She broke the glass ceiling again when she chose a prehistoric topic for her dissertation (“Early Civilization in Thessaly”) that also required extensive surveying for sites on the Greek periphery.  In the 1920’s female graduate students at the American School had limited options when it came to field research. Apart from Alice Leslie Walker, who had been entrusted with the publication of its Neolithic pottery, Corinth remained a male domain, with Bert Hodge Hill and Carl W. Blegen controlling access to, and publication of, archaeological material. Hazel would have needed either to finance her own excavation, as Hetty Goldman and Walker had done in the 1910s, or to write an art history thesis based on material in museums. It was not until David R. Robinson began excavations at Olynthus and Edward Capps spearheaded the Athenian Agora Excavations that women were allowed to participate in the publication of (secondary) excavation material.

Hansen’s monthly report (March 1924) to the School’s Director, where she lists her trips, and also proudly claims that she discovered the prehistoric site of Μαγούλα Παλιάμπελα (“and not even mentioned by Mr. Wace”). ASCSA Archives, AdmRec 108/1, folder 5.

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Forgotten Friend of Skyros: Hazel Dorothy Hansen (Part I)

“Her main contribution was not destined to be in the field of excavation, but in discovering in dark cellars a good number of broken vases still covered with earth, discovered by others over the years in the island of Skyros. There she collected, cleaned, patched, and provided with a shelter transforming into a small Museum a room in the City Hall of Skyros. For this service to archaeology and the island she was made Honorary Citizen of Skyros,” wrote archaeologist George Mylonas about Hazel Hansen in early 1963, a few months after her death, in the Annual Report of the American School of Classical Studies at Athens (ASCSA or the School hereafter).

I asked several archaeologists of my generation and slightly older if her name or her association with the island of Skyros rang a bell. It did not, although she was known well enough in Greece, for her death to be noted at length in Kathimerini (December 22, 1962), one of the most respected Greek newspapers. «Ηγγέλθη χθες στην Αθήνα ο θάνατος της φιλέλληνος αρχαιολόγου καθηγητρίας του Πανεπιστημίου Στάνφορδ, Χέιζελ Χάνσεν, η οποία είναι ιδιαιτέρως γνωστή δια το σύγγραμμά της περί του αρχαιοτέρου πολιτισμού της Θεσσαλίας…”. In addition to her work in Thessaly and Skyros, the note referred to her participation in the excavations at Olynthus and on the North Slope of the Acropolis. The author of Hansen’s Greek obituary knew her well and wanted to capture the accomplishments of a friend and able colleague. It must have been (again) George Mylonas, whose friendship with Hazel started in the 1920s when they were both at the American School.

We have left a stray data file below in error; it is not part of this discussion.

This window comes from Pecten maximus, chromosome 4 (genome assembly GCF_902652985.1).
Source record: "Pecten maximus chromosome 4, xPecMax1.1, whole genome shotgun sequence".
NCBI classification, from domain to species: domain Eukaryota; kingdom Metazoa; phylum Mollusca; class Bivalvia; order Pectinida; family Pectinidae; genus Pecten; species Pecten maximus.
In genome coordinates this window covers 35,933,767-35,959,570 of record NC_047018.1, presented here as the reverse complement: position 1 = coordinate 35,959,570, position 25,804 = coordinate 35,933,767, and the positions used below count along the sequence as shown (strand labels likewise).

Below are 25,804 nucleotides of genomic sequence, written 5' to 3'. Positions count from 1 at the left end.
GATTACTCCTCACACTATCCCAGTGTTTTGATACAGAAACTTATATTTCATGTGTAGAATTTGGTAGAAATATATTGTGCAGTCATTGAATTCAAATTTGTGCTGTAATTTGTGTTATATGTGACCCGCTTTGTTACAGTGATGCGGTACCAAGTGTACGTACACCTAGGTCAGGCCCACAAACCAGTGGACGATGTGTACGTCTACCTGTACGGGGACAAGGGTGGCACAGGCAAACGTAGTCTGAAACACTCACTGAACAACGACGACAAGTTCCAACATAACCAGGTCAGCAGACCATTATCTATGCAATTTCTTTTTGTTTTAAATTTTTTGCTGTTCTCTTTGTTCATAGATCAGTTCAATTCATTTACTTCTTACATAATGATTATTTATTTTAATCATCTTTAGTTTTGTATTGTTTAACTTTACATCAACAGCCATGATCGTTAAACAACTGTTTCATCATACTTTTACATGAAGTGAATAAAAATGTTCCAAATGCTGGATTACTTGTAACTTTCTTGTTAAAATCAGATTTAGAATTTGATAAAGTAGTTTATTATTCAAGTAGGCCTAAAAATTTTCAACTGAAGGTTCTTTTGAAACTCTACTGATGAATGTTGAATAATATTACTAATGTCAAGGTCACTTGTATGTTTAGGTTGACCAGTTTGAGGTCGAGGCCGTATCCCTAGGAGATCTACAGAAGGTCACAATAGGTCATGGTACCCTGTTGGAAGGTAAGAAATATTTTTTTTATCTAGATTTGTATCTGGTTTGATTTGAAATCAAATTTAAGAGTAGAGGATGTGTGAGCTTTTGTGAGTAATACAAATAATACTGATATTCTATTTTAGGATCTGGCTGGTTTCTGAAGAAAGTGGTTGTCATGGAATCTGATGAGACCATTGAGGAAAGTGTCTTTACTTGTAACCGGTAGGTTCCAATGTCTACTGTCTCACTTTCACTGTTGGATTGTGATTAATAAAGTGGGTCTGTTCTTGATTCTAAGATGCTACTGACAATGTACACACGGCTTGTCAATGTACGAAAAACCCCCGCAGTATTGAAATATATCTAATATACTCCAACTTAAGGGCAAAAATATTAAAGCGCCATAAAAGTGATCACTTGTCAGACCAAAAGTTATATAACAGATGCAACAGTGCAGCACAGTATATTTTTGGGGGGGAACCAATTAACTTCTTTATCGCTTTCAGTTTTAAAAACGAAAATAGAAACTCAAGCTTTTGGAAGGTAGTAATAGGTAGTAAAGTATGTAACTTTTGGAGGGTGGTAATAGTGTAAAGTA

Hazel D. Hansen, 1923. ASCSA Archives, Carl W. Blegen Papers.

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An Unconventional Union: “Mr. and Mrs. George Kosmopoulos”


“That giant Arcadian mountaineer, servant, foreman and friend, proved the hero of the week-end. I never saw any one more dignified, grave and competent, and as he came from the heights of Arcadia, his physique was impressive, unlike that of the usual wiry little Greek. He brought us tea in the Museum, which we ate sitting among baskets of pottery and fragments of sculpture” (Conway 1917, p. 37).

The passage above comes from Agnes Ethel Conway’s book, A Ride through the Balkans: On Classic Ground with a Camera, and refers to George (Γεώργιος) Kosmopoulos, the son of Angelis (Αγγελής) –both skilled and highly valued foremen of American and German excavations in Greece in the late 19th and early 20th century.[1] Published in 1917, the book is an account of a journey that two young, English women, Conway and her friend Evelyn Radford, made in the Balkan Peninsula in the spring of 1914 as students of the British School of Archaeology. One of their first excursions, while still living in Athens, was to the nearby site of Corinth, where the American School of Classical Studies at Athens (ASCSA or the School) had been digging since 1895.

Angelis Kosmopoulos, clad in a fustanella, with German archaeologist William Dörpfeld and Mrs. Dörpfeld (?), Tripolis 1937. ASCSA Archives, Richard H. Howland Papers.

Evelyn, “had a friend, an archaeologist, who was taking part in the excavations at Corinth, and invited us to come to her for the week-end.” The friend was no other than Alice Leslie Walker (1885-1954), a graduate of Vassar College (Class of 1906) who had already acquired the reputation of a seasoned excavator, having co-directed with Hetty Goldman the excavations of ancient Halae in Boeotia in 1911-1913. Upon arriving at Corinth the two women went to the excavations, where “our friend had just dug up the oldest piece of pottery ever found in the Peloponnese,” described Conway in her book (p. 36). Eighty years later, John C. Lavezzi, writing a biographical essay about Walker (for Brown University’s online project, Breaking Ground: Women in Old World Archaeology) would describe her discovery “as the largest and probably still the most significant deposit of Early Neolithic pottery from Corinth.” (Also check the comments that John Lavezzi and others added to the post since it went online.)

Alice Leslie Walker, 1906. Source: Vassarion… Vassar College, 1906.

The following day the three women and George drove with a “sousta” (a kind of carriage) to ancient Sicyon to see the ancient theater. On the way back they “persuaded George to sing to us… His grandfather had been in close attendance to Kolokotronis and his pride in the songs was splendid to see. He was very anxious that we should understand all the words in the songs, and assured us over and over again that the circumstances were really historical… George had the remains of a fine voice, and to hear a patriot, full of pride in his songs, sing them in his own country, in the moonlight, was an experience worth having” (Conway 1917, pp. 39-40). Read the rest of this entry »